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Cosmosphere Loans Soviet-Era Artifacts

First Public Exhibit at Space Foundation Visitors Center to Debut Aug.1

The Kansas Cosmosphere & Space Center is loaning a collection of 1970s-era Soviet space artifacts to the Space Foundation for exhibit at its world headquarters in Colorado Springs, Colo., as part of the initial public exhibition for the Space Foundation's soon-to-be-opened visitors center. The loaned artifacts will go on limited public display Aug.1.

The loaned items include:

  • One of the few Lunokhod lunar rovers ever to be displayed outside of the former Soviet Union
  • A half-scale model, constructed in the Soviet Union, of the Luna 16 Robotic Probe, the first robotic probe to land on the Moon and return a sample of lunar soil to Earth
  • A prototype of a Sokol (Falcon) Space Suit-K, a pressure suit that was used for on-ground engineering and thermal vacuum tests during cosmonaut training

The artifacts will be on display in the Space Foundation world headquarters at 4425 Arrowswest Drive, where they will be displayed for three years.

"Initially, we will place these three extraordinary artifacts, which the Kansas Cosmosphere & Space Center has so generously loaned to us, in our extended lobby area," said Space Foundation CEO Elliot Pulham. "Then, we'll move them into the El Pomar Space Gallery, as part of the first phase of development of our visitors center.

"We're particularly excited because these artifacts represent a rich part of space history that few Americans have been exposed to," he continued. "We are very pleased to be able to display some of the meaningful contributions the Soviet Union made to space exploration."

The Kansas Cosmosphere & Space Center is a museum and educational facility in Hutchinson, Kan., that displays and restores spaceflight artifacts and offers educational programs and camps. It is one of only three museums to display flown spacecraft from Mercury, Gemini and Apollo missions, and it has the second-largest collection of flown Soviet and U.S. space artifacts in the world. In addition to being a destination, the Cosmosphere also sponsors traveling exhibits and loans artifacts to other museums and organizations. For more information, go to www.cosmo.org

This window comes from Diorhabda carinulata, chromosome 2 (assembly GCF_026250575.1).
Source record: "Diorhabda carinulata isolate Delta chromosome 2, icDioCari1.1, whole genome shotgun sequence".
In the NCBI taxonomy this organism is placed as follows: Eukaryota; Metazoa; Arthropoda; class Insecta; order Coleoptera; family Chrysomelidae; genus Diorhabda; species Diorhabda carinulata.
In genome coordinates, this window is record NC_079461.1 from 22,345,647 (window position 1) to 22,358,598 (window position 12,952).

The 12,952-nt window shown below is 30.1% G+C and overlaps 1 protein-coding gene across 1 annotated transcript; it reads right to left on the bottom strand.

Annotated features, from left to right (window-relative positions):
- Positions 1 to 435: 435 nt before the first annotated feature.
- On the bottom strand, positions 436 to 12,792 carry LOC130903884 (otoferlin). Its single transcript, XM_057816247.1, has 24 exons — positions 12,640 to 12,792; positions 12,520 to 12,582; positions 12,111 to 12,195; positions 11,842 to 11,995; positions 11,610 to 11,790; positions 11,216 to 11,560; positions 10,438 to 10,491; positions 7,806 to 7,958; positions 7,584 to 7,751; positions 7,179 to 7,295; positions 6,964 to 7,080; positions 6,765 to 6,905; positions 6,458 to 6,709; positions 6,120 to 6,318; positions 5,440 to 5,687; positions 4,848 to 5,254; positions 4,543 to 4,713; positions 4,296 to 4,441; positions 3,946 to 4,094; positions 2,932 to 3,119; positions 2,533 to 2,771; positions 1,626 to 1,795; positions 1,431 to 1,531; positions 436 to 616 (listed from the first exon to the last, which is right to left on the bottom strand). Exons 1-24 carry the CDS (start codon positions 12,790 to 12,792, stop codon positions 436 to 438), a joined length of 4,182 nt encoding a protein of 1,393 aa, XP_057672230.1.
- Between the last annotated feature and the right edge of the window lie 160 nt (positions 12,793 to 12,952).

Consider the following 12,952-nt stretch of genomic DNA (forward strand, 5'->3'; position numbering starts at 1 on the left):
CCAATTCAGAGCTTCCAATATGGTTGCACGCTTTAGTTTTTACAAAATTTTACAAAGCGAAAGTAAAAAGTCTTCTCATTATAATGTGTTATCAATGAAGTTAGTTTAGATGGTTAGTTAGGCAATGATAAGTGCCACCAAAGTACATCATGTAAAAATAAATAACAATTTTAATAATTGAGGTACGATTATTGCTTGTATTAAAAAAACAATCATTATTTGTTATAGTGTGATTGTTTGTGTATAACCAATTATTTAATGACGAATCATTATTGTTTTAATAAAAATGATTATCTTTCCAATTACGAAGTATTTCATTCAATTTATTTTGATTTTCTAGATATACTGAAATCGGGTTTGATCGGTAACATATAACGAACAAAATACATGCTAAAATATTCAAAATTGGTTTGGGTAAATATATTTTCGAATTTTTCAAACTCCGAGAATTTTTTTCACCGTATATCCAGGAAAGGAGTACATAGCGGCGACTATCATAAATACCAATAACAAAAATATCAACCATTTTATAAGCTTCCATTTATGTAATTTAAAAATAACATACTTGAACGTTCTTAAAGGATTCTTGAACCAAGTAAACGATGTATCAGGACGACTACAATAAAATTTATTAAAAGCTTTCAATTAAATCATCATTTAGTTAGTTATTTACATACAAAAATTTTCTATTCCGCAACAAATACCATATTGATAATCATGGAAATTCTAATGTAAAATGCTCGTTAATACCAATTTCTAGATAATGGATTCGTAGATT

"These artifacts on display in our booth at the National Space Symposium are exemplary of the unique and inspiring collection accumulated during our 50-year history and housed at the Kansas Cosmosphere," said Richard Hollowell, interim president & CEO of the Kansas Cosmosphere & Space Center. "We are excited to continue our mission of honoring the past and inspiring the future of space exploration by sharing these fascinating artifacts with visitors to the Space Foundation through an annually renewable three-year loan agreement.

The Space Foundation, which moved into spacious new headquarters in July 2011, has been actively collecting artifacts and fundraising for a visitors center, which will open in phases over the next several years. Plans for the visitors center include a Science On a Sphere®, a teaching auditorium, a Space Technology Hall of Fame® and displays of space artifacts and models. While not initially open to the public except for private visits and tours, the visitors center will eventually become a Colorado Springs tourist destination. Our initial opening is Aug. 1.

To see photos of the artifacts, go to www.nationalspacesymposium.org/media/photo-galleries/kansas-cosmosphere-artifacts.

About the Lunokhod